Separating findings from conclusions
I’ve been studying the amygdala for more than 30 years. When I started this work, research on this brain region was a lonely field of inquiry. The hippocampus was all therage, and I sometimes felt jealous of the attention lavished on this brain region because of its contribution to memory. These days, though, it is the amygdala that is in the spotlight. This little neural nugget has gone from an obscure area of the brain to practically a household word, one that has come to be synonymous with “fear.” And for many people, my name, too, is practically synonymous with “fear.” I am often said to have identified the amygdala as the brain’s “fear” center. But the fact is, I have not done this, nor has anyone else.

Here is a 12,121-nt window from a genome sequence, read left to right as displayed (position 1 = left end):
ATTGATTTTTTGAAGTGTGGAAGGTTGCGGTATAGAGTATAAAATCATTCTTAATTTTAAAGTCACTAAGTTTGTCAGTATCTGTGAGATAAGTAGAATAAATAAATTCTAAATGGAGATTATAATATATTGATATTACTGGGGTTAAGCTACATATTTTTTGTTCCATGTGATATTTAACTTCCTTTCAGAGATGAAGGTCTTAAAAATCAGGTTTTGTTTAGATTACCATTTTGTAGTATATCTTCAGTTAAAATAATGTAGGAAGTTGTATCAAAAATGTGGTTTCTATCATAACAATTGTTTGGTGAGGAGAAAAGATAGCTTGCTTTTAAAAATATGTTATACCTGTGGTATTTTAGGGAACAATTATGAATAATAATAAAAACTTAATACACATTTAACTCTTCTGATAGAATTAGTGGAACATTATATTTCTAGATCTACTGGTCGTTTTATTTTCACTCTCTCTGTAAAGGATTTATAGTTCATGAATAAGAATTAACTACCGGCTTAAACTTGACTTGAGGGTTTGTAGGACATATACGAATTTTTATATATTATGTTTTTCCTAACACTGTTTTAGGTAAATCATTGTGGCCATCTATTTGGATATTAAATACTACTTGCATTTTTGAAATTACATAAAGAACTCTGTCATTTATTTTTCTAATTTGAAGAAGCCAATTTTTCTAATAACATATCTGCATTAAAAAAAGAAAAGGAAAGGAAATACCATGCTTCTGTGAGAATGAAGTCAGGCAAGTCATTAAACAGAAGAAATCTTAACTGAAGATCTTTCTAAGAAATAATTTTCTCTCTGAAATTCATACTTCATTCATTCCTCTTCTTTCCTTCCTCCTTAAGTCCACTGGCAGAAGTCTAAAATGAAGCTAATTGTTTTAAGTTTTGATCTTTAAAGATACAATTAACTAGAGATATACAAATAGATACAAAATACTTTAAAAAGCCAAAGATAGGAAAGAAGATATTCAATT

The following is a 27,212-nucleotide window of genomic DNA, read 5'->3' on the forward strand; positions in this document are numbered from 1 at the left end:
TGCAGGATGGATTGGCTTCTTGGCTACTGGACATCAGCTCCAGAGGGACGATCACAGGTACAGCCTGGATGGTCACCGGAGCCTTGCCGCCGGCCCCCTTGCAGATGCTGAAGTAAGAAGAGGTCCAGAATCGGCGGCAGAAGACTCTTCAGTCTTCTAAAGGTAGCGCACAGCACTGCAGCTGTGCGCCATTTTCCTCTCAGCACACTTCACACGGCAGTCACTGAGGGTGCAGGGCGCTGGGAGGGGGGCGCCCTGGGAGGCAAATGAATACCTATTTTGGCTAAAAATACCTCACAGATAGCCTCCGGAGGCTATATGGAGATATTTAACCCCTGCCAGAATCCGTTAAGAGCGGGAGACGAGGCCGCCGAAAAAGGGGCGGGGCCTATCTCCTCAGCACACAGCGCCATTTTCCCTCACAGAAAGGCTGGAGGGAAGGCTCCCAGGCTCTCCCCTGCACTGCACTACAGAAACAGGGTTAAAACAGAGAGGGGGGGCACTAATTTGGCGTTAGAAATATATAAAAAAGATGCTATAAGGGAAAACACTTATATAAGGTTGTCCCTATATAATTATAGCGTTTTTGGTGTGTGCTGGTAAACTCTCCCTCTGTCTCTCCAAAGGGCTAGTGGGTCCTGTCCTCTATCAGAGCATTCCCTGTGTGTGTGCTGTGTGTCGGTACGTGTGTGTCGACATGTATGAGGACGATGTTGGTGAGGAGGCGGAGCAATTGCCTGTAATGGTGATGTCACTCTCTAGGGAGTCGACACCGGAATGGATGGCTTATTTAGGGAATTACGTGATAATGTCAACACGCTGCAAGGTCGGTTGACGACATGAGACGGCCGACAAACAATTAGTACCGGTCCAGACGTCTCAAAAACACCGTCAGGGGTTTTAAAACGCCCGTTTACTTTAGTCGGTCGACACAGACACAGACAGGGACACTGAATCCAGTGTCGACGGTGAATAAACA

The idea that the amygdala is the home of fear in the brain is just that—an idea. It is not a scientific finding but instead a conclusion based on an interpretation of a finding. So what is the finding, what is the interpretation, and how did the interpretation come about?/.../